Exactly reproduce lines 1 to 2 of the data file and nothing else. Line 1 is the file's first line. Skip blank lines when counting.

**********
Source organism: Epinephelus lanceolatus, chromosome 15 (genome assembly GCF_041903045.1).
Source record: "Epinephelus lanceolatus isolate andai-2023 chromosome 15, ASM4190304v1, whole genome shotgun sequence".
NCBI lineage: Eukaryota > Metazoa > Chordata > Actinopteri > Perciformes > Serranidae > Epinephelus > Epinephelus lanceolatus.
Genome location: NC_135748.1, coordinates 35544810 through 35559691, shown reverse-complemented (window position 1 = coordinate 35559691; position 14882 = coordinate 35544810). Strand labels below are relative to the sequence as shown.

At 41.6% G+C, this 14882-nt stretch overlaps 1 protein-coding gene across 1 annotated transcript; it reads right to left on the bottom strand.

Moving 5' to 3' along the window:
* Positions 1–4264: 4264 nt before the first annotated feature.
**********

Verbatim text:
Source organism: Epinephelus lanceolatus, chromosome 15 (genome assembly GCF_041903045.1).
Source record: "Epinephelus lanceolatus isolate andai-2023 chromosome 15, ASM4190304v1, whole genome shotgun sequence".